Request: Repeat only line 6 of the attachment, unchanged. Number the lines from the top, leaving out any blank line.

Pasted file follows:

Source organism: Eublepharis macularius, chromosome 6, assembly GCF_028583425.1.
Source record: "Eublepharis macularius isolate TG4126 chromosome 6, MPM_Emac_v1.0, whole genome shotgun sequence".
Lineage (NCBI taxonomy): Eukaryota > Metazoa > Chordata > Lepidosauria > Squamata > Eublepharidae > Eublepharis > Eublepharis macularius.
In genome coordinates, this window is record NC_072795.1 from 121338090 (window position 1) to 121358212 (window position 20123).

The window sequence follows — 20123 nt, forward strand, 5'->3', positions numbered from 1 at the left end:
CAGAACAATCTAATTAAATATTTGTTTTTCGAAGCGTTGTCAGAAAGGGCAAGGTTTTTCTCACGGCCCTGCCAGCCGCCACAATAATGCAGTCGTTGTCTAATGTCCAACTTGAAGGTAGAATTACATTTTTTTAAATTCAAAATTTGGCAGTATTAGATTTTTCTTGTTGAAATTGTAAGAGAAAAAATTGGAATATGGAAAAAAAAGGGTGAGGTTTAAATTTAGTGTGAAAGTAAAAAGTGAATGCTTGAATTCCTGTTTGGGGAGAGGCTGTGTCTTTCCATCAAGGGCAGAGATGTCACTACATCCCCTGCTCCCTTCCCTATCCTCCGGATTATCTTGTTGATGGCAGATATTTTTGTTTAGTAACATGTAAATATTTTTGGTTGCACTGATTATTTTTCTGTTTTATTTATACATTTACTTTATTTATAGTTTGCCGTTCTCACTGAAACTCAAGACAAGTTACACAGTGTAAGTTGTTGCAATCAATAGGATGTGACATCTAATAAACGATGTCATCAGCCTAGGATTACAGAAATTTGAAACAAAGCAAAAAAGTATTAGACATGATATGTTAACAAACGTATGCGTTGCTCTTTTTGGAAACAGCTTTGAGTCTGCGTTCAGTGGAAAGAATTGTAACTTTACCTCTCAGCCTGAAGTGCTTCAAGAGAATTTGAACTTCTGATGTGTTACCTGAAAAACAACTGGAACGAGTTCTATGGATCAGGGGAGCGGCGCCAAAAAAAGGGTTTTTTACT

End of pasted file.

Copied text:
CAGAACAATCTAATTAAATATTTGTTTTTCGAAGCGTTGTCAGAAAGGGCAAGGTTTTTCTCACGGCCCTGCCAGCCGCCACAATAATGCAGTCGTTGTCTAATGTCCAACTTGAAGGTAGAATTACATTTTTTTAAATTCAAAATTTGGCAGTATTAGATTTTTCTTGTTGAAATTGTAAGAGAAAAAATTGGAATATGGAAAAAAAAGGGTGAGGTTTAAATTTAGTGTGAAAGTAAAAAGTGAATGCTTGAATTCCTGTTTGGGGAGAGGCTGTGTCTTTCCATCAAGGGCAGAGATGTCACTACATCCCCTGCTCCCTTCCCTATCCTCCGGATTATCTTGTTGATGGCAGATATTTTTGTTTAGTAACATGTAAATATTTTTGGTTGCACTGATTATTTTTCTGTTTTATTTATACATTTACTTTATTTATAGTTTGCCGTTCTCACTGAAACTCAAGACAAGTTACACAGTGTAAGTTGTTGCAATCAATAGGATGTGACATCTAATAAACGATGTCATCAGCCTAGGATTACAGAAATTTGAAACAAAGCAAAAAAGTATTAGACATGATATGTTAACAAACGTATGCGTTGCTCTTTTTGGAAACAGCTTTGAGTCTGCGTTCAGTGGAAAGAATTGTAACTTTACCTCTCAGCCTGAAGTGCTTCAAGAGAATTTGAACTTCTGATGTGTTACCTGAAAAACAACTGGAACGAGTTCTATGGATCAGGGGAGCGGCGCCAAAAAAAGGGTTTTTTACT